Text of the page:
A shopper examines packages of Tyson brand chicken products in the refrigerator section of an Associated Supermarket in New York City on Nov. 14, 2005. (Photo by Ramin Talaie/Bloomberg via Getty Images)

"During the quarter, we witnessed an unprecedented shift in demand from food service to retail, temporary plant closures, reduced team member attendance, and supply chain volatility as a result of the virus," Chief Executive Noel White said in a statement.


Tyson said it generated $10.89 billion in sales for its latest quarter, up from $10.44 billion a year earlier. Analysts polled by FactSet predicted $10.96 billion in sales for the latest period. The company said orders from retailers jumped in the quarter, which ended March 28, while those from restaurants and other food-service customers fell.

Sales volumes for beef and pork products rose 2.7% and 2%, respectively, for the latest quarter. Volumes for chicken slipped 1.5%, the company said.


Prices for all of its products were up 1.6% in the quarter, with pork prices rising 6% compared with last year.


The company reported a profit of $364 million, or $1 a share, for the quarter, down from earnings of $426 million, or $1.17 a share, in the comparable quarter last year. Tyson reported a profit following adjustments of 77 cents a share, short of the $1.04 a share that analysts expected.


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Interest rates steady during coronavirus pandemic: What it means for your wallet

Fed will mantain low rates until economy has weathered coronavirus

Former Dallas Fed adviser Danielle DiMartino Booth, FOX Business contributor Gary Kaltbaum, senior vice president and market strategist for Vision 4 Fund Distributors Heather Zumarraga and Fitz-Gerald Group chief investment strategist Keith Fitz-Gerald provide insight into the Federal Reserve’s decision to keep interest rates at zero during the coronavirus outbreak.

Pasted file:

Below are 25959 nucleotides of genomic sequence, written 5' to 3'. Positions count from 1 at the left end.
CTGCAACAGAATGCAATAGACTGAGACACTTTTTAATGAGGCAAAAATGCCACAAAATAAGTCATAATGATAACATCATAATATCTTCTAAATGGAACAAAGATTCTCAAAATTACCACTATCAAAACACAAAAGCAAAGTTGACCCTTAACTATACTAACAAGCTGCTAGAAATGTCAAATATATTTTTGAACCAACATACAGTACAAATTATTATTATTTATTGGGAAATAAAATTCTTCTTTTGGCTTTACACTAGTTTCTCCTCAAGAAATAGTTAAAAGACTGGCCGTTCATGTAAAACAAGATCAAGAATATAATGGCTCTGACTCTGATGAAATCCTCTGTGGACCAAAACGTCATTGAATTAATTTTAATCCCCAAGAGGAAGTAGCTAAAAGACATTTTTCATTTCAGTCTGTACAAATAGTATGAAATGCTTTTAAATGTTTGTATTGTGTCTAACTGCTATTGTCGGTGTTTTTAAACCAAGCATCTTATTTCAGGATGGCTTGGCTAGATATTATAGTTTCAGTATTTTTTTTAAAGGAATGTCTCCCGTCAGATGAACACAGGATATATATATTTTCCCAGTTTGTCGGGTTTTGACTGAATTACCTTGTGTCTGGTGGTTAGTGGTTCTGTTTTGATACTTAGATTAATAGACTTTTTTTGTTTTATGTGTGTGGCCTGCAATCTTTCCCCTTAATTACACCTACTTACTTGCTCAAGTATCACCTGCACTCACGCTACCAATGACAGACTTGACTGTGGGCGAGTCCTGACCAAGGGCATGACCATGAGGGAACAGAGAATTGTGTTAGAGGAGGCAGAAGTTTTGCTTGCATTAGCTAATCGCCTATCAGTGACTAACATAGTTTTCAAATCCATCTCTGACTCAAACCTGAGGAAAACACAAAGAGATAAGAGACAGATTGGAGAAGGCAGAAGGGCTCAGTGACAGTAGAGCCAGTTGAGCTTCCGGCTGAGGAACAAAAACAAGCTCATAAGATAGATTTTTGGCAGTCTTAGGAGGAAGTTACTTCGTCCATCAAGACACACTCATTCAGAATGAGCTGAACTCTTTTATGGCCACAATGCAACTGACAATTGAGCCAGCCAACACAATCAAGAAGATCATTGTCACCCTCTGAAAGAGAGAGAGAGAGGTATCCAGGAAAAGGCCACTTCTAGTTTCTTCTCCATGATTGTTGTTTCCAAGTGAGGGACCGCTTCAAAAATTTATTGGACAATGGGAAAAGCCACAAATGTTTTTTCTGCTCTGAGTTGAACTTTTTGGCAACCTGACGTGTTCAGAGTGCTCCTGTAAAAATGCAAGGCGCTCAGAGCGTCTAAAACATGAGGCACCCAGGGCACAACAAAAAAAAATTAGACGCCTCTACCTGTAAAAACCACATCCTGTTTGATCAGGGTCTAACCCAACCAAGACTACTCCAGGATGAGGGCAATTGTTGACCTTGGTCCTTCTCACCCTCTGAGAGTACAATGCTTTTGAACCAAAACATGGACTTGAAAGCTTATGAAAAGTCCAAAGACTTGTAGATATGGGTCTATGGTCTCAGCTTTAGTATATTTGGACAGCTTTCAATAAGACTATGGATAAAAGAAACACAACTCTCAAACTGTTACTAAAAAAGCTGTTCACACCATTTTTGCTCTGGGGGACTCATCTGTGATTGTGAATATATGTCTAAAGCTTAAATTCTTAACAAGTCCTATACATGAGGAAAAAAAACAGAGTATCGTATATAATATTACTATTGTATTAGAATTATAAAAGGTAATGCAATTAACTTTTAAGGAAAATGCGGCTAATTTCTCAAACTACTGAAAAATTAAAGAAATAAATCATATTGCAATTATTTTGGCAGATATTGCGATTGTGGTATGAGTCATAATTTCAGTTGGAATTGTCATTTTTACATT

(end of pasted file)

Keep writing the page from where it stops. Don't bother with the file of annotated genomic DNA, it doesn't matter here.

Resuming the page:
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Interest rates will remain at zero percent until the financial effects of the coronavirus pandemic begin to subside, which is good news for some consumers, the Federal Reserve announced Wednesday.

The central bank has taken a number of steps to help Americans, including some that encourage lending, but keeping interest rates at zero is another way policymakers intend to stimulate economic activity.

Here’s a look at the ways the policy affects you:

Credit card APRs

The annual percentage rates for credit cards with variable interest rates tend to move in line with the Fed’s benchmark federal funds rate.

That is good news for people who are carrying debt.

However, the decline isn’t typically significant enough to be too helpful, especially at a time when many Americans are facing serious financial challenges as a result of the coronavirus pandemic.


Mortgage rates

While not directly tied to interest rates, mortgage rates can be influenced by moves in the benchmark federal funds rate.

Prior to the coronavirus pandemic, however, mortgage rates were at historic lows.

Many Americans took advantage of lower rates throughout 2020 to refinance their mortgages, especially those who may need some extra cash..

Meanwhile, mortgage rates recently hit a record low. And the Mortgage Bankers Association on Wednesday reported a pick-up in mortgage purchase applications for the week ending April 24.


Your savings

On the downside, savings accounts will not be accruing much interest.

Federal Reserve chair Jerome Powell acknowledged this negative effect for savers during a press conference on Wednesday, but the central bank needed to consider the well-being of the broader economy, he said.


The Fed cut rates to zero over the course of two emergency sessions in March.

On Wednesday, policymakers said they would remain in the current range until the body is “confident that the economy has weathered recent events and is on track to achieve its maximum employment and price stability goals.”

“The ongoing public health crisis will weigh heavily on economic activity, employment, and inflation in the near term, and poses considerable risks to the economic outlook over the medium term,” the FOMC statement released on Wednesday read.

The next Fed meeting will take place in June.


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Child Benefit: Some are entitled to early payments in May – this is why